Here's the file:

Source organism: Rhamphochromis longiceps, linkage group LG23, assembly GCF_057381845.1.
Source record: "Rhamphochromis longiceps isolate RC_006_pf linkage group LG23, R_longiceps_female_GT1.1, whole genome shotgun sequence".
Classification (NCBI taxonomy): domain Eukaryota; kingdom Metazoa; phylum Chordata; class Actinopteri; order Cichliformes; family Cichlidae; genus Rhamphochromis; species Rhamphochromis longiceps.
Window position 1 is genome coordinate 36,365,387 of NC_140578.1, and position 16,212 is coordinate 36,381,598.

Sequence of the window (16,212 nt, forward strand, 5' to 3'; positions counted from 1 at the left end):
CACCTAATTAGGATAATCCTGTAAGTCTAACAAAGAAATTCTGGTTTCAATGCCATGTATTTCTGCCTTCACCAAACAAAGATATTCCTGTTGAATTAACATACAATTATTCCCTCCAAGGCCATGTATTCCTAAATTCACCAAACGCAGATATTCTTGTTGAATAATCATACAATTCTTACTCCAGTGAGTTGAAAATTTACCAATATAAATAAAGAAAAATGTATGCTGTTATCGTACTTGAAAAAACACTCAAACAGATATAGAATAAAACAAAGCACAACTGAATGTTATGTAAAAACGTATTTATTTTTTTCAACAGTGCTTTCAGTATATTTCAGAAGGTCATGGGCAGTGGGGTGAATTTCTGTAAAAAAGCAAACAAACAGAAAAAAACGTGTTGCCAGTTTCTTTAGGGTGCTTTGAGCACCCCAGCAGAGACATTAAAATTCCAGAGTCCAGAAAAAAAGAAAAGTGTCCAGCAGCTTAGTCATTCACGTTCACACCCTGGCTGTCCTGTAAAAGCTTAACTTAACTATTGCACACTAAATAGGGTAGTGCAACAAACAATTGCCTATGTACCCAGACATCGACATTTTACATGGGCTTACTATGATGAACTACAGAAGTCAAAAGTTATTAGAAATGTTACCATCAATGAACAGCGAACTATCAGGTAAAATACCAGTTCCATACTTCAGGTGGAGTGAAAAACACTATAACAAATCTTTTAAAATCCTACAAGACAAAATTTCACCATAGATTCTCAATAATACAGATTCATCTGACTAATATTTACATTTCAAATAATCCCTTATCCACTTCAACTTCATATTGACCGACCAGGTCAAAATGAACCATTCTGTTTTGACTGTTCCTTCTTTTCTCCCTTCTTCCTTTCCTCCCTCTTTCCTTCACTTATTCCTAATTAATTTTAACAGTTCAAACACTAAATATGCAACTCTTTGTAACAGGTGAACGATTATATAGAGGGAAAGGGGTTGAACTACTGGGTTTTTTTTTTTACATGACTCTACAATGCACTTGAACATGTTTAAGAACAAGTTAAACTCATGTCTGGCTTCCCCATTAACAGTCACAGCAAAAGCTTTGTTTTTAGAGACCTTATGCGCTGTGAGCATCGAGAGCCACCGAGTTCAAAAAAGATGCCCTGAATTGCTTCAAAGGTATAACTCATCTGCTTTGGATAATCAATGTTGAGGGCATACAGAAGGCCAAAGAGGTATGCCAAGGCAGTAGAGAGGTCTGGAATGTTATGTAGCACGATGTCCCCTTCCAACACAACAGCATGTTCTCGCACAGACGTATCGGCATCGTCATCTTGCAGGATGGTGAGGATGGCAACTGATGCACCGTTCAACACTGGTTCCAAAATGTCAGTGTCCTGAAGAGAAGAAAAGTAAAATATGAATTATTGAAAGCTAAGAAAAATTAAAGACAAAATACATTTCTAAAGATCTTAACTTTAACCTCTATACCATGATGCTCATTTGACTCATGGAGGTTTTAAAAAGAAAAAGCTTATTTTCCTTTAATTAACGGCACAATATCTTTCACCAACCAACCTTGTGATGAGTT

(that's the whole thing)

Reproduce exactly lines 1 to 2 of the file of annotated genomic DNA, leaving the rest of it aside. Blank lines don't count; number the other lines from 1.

Source organism: Rhamphochromis longiceps, linkage group LG23, assembly GCF_057381845.1.
Source record: "Rhamphochromis longiceps isolate RC_006_pf linkage group LG23, R_longiceps_female_GT1.1, whole genome shotgun sequence".